Presenting a report on pensions to her cabinet colleagues, von der Leyen dismissed criticism from the opposition, trade unions and social organisations and said delaying retirement was “necessary and justifiable.”
Without it the country would be forced to cut pensions or drastically increase employee contributions, both of which would be unfair, she said. The minister also pointed to the fact that more Germans were living longer, healthier lives.
The new retirement age will begin for those who were born in 1964, or people who are currently 46-years-old.
Only about half of Germans older than 55 still work, but von der Leyen said that was also changing.
“There are not yet very many, but there will be more,” the conservative Christian Democrat said, referring to labour market statistics showing the number of workers between 55 and 65 jumping by more than one million between 2005 and 2009.
But social policy advocacy association VdK argued that increasing the retirement age was unrealistic.
“Anyone unemployed beyond 50 has hardly a chance at finding a new job,” VdK leader Ulrike Mascher told news agency DAPD. “Ageism still rules in human resources for most sectors.”
Labour market researchers said on Wednesday that they expect job prospects for older applicants to improve significantly in the coming year, though.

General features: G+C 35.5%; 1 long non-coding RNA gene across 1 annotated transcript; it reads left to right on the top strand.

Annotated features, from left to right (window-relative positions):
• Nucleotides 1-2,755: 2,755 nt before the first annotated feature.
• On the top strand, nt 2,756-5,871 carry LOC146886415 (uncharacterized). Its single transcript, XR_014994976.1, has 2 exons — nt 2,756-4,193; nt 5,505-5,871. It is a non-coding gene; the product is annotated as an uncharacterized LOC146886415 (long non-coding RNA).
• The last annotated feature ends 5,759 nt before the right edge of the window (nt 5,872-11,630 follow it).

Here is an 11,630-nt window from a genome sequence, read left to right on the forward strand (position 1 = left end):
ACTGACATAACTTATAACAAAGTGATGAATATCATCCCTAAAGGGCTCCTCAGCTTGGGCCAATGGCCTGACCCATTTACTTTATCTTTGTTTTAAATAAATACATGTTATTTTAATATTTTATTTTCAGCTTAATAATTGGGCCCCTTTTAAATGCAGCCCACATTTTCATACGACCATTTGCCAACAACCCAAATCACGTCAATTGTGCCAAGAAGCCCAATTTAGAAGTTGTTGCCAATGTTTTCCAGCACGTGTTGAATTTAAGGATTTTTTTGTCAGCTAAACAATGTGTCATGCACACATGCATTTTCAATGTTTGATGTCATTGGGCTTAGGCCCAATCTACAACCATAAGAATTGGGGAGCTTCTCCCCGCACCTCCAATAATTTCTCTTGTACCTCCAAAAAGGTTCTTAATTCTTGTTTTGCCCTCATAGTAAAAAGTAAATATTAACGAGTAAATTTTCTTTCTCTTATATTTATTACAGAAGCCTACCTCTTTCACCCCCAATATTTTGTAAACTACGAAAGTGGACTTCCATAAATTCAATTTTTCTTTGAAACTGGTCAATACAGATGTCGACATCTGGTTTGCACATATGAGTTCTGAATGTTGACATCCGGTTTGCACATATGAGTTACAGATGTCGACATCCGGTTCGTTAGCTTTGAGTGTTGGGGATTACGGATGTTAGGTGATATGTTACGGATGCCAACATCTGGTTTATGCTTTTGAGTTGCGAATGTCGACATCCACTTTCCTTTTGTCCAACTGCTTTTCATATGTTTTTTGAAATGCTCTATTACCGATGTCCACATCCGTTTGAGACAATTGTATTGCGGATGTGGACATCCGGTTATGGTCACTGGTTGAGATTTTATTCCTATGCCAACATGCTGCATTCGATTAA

Workers older than 60 are likely to be employed long-term at a rate of up to 50 percent, according to Institute for Employment Research (IAB) expert Martin Dietz in an interview with daily Financial Times Deutschland.
Researchers from the Cologne Institute for Economic Research (IW) also told the paper they expect “massive employment development” that will eventually approach the average employment rates of other age groups.
Reasons behind the improvements for workers of a certain age lie in the demographic constraints that will shrink the number of young people entering the job market, in addition to a change in policy against early retirement.
“The significant increase in work since 2005 shows that the difficulties of older workers in the job market has less to do with biological reasons and much more with wrongheaded institutional policies,” said Hilmar Schneider, director of labour market policy research at the Institute for the Study of Labour (IZA).
Until 2005 the state helped companies “buy out job protection from older workers,” he said.